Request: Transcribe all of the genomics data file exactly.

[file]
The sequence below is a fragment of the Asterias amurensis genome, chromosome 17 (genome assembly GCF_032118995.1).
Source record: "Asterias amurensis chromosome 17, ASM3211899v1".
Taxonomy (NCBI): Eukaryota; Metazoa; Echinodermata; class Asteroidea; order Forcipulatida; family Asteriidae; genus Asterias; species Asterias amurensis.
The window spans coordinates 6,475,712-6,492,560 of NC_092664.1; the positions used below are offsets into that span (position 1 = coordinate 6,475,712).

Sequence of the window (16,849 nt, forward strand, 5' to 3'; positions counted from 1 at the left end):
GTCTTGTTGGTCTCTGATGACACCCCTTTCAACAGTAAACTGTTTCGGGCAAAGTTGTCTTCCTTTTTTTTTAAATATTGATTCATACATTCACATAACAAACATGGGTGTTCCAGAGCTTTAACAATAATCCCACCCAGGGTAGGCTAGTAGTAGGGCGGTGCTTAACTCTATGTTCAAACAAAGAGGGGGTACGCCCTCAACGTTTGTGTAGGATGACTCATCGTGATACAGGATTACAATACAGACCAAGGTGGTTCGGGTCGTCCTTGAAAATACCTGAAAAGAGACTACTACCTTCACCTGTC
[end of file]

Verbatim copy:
The sequence below is a fragment of the Asterias amurensis genome, chromosome 17 (genome assembly GCF_032118995.1).
Source record: "Asterias amurensis chromosome 17, ASM3211899v1".
Taxonomy (NCBI): Eukaryota; Metazoa; Echinodermata; class Asteroidea; order Forcipulatida; family Asteriidae; genus Asterias; species Asterias amurensis.
The window spans coordinates 6,475,712-6,492,560 of NC_092664.1; the positions used below are offsets into that span (position 1 = coordinate 6,475,712).

Sequence of the window (16,849 nt, forward strand, 5' to 3'; positions counted from 1 at the left end):
GTCTTGTTGGTCTCTGATGACACCCCTTTCAACAGTAAACTGTTTCGGGCAAAGTTGTCTTCCTTTTTTTTTAAATATTGATTCATACATTCACATAACAAACATGGGTGTTCCAGAGCTTTAACAATAATCCCACCCAGGGTAGGCTAGTAGTAGGGCGGTGCTTAACTCTATGTTCAAACAAAGAGGGGGTACGCCCTCAACGTTTGTGTAGGATGACTCATCGTGATACAGGATTACAATACAGACCAAGGTGGTTCGGGTCGTCCTTGAAAATACCTGAAAAGAGACTACTACCTTCACCTGTC